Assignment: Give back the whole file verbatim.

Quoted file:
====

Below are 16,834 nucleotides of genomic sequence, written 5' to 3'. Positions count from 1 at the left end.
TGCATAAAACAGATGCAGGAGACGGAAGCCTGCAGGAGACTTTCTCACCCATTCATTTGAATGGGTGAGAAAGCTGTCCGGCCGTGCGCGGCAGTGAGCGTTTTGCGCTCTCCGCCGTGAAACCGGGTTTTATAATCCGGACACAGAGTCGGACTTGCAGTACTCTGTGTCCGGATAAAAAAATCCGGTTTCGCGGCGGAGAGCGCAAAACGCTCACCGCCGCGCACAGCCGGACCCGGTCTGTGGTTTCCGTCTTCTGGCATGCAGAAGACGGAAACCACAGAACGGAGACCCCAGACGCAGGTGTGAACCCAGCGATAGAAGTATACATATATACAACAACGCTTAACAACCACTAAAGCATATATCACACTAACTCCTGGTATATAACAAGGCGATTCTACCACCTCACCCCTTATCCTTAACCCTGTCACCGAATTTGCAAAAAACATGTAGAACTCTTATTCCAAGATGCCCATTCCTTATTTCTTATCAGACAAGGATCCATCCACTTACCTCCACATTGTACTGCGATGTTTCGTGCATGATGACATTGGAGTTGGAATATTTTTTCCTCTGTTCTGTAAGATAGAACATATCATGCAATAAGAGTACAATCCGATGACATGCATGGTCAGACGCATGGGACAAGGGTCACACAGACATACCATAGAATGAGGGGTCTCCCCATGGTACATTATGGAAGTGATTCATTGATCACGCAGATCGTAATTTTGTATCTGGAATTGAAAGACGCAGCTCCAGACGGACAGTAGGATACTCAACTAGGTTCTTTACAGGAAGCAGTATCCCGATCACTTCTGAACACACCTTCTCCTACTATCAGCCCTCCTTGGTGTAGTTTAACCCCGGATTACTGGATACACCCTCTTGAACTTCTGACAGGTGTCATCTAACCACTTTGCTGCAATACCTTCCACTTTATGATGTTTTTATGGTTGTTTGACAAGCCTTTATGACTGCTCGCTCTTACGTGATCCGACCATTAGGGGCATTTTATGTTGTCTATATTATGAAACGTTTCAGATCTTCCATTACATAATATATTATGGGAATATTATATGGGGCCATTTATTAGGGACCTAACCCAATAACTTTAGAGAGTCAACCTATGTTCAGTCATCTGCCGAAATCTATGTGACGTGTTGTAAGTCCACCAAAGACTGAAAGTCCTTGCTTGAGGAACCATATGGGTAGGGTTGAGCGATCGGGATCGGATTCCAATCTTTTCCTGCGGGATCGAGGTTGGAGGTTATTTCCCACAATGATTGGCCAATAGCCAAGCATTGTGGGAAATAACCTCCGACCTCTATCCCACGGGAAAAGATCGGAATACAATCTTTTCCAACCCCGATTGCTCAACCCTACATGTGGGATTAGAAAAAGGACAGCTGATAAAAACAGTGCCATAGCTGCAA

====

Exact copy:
Below are 16,834 nucleotides of genomic sequence, written 5' to 3'. Positions count from 1 at the left end.
TGCATAAAACAGATGCAGGAGACGGAAGCCTGCAGGAGACTTTCTCACCCATTCATTTGAATGGGTGAGAAAGCTGTCCGGCCGTGCGCGGCAGTGAGCGTTTTGCGCTCTCCGCCGTGAAACCGGGTTTTATAATCCGGACACAGAGTCGGACTTGCAGTACTCTGTGTCCGGATAAAAAAATCCGGTTTCGCGGCGGAGAGCGCAAAACGCTCACCGCCGCGCACAGCCGGACCCGGTCTGTGGTTTCCGTCTTCTGGCATGCAGAAGACGGAAACCACAGAACGGAGACCCCAGACGCAGGTGTGAACCCAGCGATAGAAGTATACATATATACAACAACGCTTAACAACCACTAAAGCATATATCACACTAACTCCTGGTATATAACAAGGCGATTCTACCACCTCACCCCTTATCCTTAACCCTGTCACCGAATTTGCAAAAAACATGTAGAACTCTTATTCCAAGATGCCCATTCCTTATTTCTTATCAGACAAGGATCCATCCACTTACCTCCACATTGTACTGCGATGTTTCGTGCATGATGACATTGGAGTTGGAATATTTTTTCCTCTGTTCTGTAAGATAGAACATATCATGCAATAAGAGTACAATCCGATGACATGCATGGTCAGACGCATGGGACAAGGGTCACACAGACATACCATAGAATGAGGGGTCTCCCCATGGTACATTATGGAAGTGATTCATTGATCACGCAGATCGTAATTTTGTATCTGGAATTGAAAGACGCAGCTCCAGACGGACAGTAGGATACTCAACTAGGTTCTTTACAGGAAGCAGTATCCCGATCACTTCTGAACACACCTTCTCCTACTATCAGCCCTCCTTGGTGTAGTTTAACCCCGGATTACTGGATACACCCTCTTGAACTTCTGACAGGTGTCATCTAACCACTTTGCTGCAATACCTTCCACTTTATGATGTTTTTATGGTTGTTTGACAAGCCTTTATGACTGCTCGCTCTTACGTGATCCGACCATTAGGGGCATTTTATGTTGTCTATATTATGAAACGTTTCAGATCTTCCATTACATAATATATTATGGGAATATTATATGGGGCCATTTATTAGGGACCTAACCCAATAACTTTAGAGAGTCAACCTATGTTCAGTCATCTGCCGAAATCTATGTGACGTGTTGTAAGTCCACCAAAGACTGAAAGTCCTTGCTTGAGGAACCATATGGGTAGGGTTGAGCGATCGGGATCGGATTCCAATCTTTTCCTGCGGGATCGAGGTTGGAGGTTATTTCCCACAATGATTGGCCAATAGCCAAGCATTGTGGGAAATAACCTCCGACCTCTATCCCACGGGAAAAGATCGGAATACAATCTTTTCCAACCCCGATTGCTCAACCCTACATGTGGGATTAGAAAAAGGACAGCTGATAAAAACAGTGCCATAGCTGCAA